I agree, this is definitely the most clear so far. A little subtraction isn’t gonna kill anyone, especially if it makes the rule clear. People are still at their leisure to modify their way of looking at it based on their group’s preference.

quick anser from me: #2

A variant on #2.

Add your attack throw value and the enemy armor class together, roll that number or higher on a d20 to hit.

What could be simpler?!

The fact that you're saying "The target’s Armor Class is added to the attack throw value necessary to hit it" after you've said "Roll 1d20" is what's tripping people up!

I'd write the whole paragraph as this:

Your attack throw value is an obstacle for you and as you get better at fighting by leveling up, it goes down. Enemies' armor classes are also obstacles for you and as they get better at defending, it goes up.

When you attack, add your attack throw value and the enemy armor class together. Then roll that number or higher on a d20 to hit. As long as you're fighting that enemy, you know what number to roll and don't have to do any further math.

Overall I think ACKS rules are so great and simple once you untangle them but they're also convolutedly explained…!

Whereas a game like The Black Hack with needlessly abstracted and messy rules (in The Black Hack, you roll… UNDER your own stat…?! and you add the monsters HD to the die roll…?! but you also SUBTRACT your own level…!? and then armor only is temporary hitpoints…?) are explained simple and straight-forwardly ("When you attack you must roll under your STR stat", and then in later section, called Powerful Opponents "For every HD above your level, add +1 to the roll") and that game has spread like wildfire.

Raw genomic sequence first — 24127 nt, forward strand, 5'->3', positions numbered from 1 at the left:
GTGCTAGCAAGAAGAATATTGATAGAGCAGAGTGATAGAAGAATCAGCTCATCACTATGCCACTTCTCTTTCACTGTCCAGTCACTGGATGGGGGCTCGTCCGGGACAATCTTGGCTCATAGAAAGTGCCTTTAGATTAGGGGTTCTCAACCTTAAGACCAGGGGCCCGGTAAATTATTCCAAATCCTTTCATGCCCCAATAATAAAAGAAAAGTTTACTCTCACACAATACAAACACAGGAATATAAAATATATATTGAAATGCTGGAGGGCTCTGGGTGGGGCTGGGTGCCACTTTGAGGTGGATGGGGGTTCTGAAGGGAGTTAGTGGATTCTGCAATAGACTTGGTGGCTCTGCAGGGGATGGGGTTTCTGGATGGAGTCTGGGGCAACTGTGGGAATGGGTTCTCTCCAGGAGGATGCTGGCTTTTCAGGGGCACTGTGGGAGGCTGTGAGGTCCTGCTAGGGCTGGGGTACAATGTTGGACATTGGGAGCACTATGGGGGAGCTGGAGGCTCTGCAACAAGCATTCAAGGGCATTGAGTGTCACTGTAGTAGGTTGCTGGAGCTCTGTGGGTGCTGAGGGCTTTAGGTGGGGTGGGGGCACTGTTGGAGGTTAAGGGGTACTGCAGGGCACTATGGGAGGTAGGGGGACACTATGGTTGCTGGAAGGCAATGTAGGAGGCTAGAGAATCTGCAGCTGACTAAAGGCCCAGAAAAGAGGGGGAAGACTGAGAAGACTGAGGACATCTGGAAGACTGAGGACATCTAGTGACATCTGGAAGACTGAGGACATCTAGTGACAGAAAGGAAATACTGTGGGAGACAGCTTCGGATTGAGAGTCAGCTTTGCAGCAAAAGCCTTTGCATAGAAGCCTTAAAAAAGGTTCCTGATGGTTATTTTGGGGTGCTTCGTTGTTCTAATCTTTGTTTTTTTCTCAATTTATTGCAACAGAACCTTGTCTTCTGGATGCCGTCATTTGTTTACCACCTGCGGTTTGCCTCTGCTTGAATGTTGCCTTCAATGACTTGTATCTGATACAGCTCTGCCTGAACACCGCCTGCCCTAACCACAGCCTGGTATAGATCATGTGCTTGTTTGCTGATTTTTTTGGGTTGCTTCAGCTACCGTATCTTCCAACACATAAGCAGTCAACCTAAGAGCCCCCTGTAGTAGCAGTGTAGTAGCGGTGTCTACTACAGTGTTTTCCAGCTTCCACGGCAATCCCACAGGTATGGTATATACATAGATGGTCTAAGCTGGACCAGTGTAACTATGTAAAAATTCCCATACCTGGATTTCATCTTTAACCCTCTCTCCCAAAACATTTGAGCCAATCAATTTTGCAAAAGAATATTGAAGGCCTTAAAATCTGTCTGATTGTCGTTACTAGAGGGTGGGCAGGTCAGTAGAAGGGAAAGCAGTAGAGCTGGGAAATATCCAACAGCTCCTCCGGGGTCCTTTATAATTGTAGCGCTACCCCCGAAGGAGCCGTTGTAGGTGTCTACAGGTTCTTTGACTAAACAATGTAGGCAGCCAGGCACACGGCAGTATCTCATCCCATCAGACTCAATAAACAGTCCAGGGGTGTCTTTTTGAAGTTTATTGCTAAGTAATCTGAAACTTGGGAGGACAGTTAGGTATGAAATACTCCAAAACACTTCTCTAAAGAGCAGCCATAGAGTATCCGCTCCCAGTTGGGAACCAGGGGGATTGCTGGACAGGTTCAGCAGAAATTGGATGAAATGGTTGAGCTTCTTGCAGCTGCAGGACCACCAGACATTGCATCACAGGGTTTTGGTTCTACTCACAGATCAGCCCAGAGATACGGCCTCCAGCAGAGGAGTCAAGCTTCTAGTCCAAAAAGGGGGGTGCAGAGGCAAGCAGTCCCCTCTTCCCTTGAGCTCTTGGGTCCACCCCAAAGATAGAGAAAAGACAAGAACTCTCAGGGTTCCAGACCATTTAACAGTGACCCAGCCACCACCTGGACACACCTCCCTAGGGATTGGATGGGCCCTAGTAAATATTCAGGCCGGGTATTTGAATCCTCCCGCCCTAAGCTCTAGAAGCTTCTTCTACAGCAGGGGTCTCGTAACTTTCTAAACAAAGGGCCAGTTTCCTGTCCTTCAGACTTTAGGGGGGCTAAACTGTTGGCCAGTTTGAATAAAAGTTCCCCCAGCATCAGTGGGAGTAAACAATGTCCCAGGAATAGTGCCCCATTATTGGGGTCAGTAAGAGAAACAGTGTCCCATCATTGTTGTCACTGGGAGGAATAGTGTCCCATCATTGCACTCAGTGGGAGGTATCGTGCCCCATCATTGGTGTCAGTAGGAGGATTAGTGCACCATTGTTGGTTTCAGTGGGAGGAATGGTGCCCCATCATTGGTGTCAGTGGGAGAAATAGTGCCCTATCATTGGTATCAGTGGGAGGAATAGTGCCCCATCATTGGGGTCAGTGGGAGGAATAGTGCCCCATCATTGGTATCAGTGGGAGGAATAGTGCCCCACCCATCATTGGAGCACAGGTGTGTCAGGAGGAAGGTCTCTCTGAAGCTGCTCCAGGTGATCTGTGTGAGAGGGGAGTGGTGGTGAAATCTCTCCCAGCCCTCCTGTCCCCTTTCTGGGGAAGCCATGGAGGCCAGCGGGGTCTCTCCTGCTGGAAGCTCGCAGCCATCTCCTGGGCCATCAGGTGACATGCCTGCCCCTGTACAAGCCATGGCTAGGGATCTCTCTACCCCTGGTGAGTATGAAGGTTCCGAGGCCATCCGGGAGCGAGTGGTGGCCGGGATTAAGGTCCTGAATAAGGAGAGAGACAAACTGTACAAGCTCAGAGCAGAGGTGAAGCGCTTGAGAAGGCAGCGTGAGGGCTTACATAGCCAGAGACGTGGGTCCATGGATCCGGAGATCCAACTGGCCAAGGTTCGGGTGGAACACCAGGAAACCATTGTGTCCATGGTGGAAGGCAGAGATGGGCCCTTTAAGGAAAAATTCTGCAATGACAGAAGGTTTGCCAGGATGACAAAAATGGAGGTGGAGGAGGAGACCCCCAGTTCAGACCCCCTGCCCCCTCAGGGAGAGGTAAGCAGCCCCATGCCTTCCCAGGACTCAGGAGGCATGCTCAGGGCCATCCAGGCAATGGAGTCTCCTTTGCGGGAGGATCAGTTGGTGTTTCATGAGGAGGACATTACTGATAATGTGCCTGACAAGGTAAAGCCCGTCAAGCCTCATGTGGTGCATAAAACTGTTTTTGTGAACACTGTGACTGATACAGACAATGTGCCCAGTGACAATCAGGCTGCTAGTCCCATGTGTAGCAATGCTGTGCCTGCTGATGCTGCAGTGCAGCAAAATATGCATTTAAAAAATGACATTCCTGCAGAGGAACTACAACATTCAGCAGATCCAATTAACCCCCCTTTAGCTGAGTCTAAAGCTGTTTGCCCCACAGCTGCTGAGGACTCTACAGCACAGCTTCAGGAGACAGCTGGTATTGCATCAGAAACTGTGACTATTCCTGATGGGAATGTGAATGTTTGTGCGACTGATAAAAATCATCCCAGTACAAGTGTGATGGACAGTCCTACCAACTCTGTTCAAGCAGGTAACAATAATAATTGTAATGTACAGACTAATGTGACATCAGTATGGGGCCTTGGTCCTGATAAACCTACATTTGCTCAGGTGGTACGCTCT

You could also phrase ACKS like this, also pretty simple:

When you attack monsters, you must roll equal to, or over, the sum of their armor class and your attack throw value. As you get better, your attack throw value will get lower and it'll be easier for you to roll above it.

You guys are programmers, right? Because on a, hmm, "mechanical syntax tree" level, figuratively speaking, ACKS has the by far easiest rule.

RC, default method: die roll >= to hit number (derived from AC via character specific table lookup)

RC, THAC0 method: THAC0 - die roll <= AC

RC, alternative (better) THAC0 method: die roll >= THAC0-AC

d20-system method: die roll + bab >= AC

d20-system alternative method: die roll >= AC - bab

Delta target 20 method (SWN uses this): die roll + bab + ac >= 20

The Black Hack method: die roll + max((enemy hd - your level), 0) < attack stat

ACKS method: die roll >= AT+AC

The only method that comes close to ACKS in simplicity and speed is the RC default method, but there you needed to do a table lookup, in ACKS you just add two numbers (and note that sum, if you can't remember it throughout the fight). It's the best.

I've weighted it extra well because to me… addition is faster than subtraction. And, also… I want the time between dice hitting the table and me knowing the answer to be minimal. Knowing I hit if I roll 8 or higher (or whatever) without having to modify the roll… that's just the best! [Granted, TBH as long as you're fighting enemies your level or lower is also pretty simple. I just have an irrational desire for rolling high.]